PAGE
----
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Thursday, July 5, 2012

Jane Scott Comes Alive at Rock Hall

Posted By on Thu, Jul 5, 2012 at 4:05 PM


Today the Rock and Roll hall of Fame and Museum unveiled a statue dedicated to legendary Plain Dealer rock music writer Jan Scott, who died last Fourth of July. The lifesize, lifelike bronze statue, sporting Scott’s trademark red glasses, was created by area sculptor and past president of the Cleveland Institute of Art David Deming. With her pen posed over a reporter’s pad, she appears poised to conduct an interview featuring her trademark queries: “What’s your favorite color?” and “What high school did you go to?” Scott’s nephew Bill Scott, his wife Linda, and her nieces Linda Cook and Sally Gooding and their respective spouses Joe and Garry came to Cleveland for the dedication of the statue they commissioned. Michael Patterson from Congressman Dennis Kucinich’s office who presented the Rock Hall with a copy of the proclamation Kucinich made in her honor last year. And Rock Hall President Terry Stewart announced the completion of an agreement with the family for the Rock Hall’s Archives and Library to acquire Scott’s papers, notebooks, and photos relating to her 40 years covering rock music in Cleveland.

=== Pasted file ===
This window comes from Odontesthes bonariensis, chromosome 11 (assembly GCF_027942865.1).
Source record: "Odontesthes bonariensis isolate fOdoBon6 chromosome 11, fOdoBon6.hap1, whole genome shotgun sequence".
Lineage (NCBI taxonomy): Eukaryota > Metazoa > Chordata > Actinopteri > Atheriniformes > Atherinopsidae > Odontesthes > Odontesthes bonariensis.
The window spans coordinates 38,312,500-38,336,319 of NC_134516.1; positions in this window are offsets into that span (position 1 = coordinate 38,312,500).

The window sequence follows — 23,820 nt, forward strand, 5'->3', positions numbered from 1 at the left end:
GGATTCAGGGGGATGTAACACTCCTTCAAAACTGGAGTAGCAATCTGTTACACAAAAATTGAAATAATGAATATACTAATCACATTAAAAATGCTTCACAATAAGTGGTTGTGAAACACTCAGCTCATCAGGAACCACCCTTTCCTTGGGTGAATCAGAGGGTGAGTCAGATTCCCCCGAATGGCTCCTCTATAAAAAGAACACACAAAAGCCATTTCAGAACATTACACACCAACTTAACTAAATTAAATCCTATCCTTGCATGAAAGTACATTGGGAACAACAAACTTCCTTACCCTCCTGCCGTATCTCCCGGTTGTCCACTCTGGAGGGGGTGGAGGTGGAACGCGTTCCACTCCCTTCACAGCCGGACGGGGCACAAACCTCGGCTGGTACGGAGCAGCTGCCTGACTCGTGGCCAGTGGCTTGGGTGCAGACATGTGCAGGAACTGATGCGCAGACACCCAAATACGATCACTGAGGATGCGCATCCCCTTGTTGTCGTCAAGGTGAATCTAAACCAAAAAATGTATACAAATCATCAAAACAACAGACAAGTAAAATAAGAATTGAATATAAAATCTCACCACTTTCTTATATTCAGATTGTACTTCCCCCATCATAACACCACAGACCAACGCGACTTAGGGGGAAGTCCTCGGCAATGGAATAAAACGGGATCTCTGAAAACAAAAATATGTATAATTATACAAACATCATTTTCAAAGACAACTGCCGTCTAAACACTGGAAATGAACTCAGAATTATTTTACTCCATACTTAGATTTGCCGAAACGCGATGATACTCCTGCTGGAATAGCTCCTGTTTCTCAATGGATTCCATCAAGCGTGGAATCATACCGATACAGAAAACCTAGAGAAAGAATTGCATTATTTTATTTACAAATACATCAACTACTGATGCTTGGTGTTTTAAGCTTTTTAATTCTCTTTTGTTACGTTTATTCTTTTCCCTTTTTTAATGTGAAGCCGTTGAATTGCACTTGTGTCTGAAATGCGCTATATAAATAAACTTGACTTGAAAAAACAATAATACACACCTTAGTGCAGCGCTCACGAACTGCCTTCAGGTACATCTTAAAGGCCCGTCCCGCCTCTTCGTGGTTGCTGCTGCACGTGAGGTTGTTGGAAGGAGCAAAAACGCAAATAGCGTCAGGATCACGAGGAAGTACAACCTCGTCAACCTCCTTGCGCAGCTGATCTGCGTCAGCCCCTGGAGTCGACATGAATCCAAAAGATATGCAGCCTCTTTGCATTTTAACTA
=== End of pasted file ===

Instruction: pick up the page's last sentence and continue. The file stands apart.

The official unveiling was done by a Cleveland figure almost as iconic as Scott herself: musician Michael Stanley. After pulling the drape from the figure, he sat down with it and prepared to reveal his high school (Rocky River) to her for the 786th time. The statue will have a permanent place in the museum's lower lobby, where visitors can sit down with Jane and chat.

Bill Scott, Linda Cook & Sally Gooding (rear) pose with Michael Stanley and the memorial statue of their aunt
  • Bill Scott, Linda Cook & Sally Gooding (rear) pose with Michael Stanley and the memorial statue of their aunt

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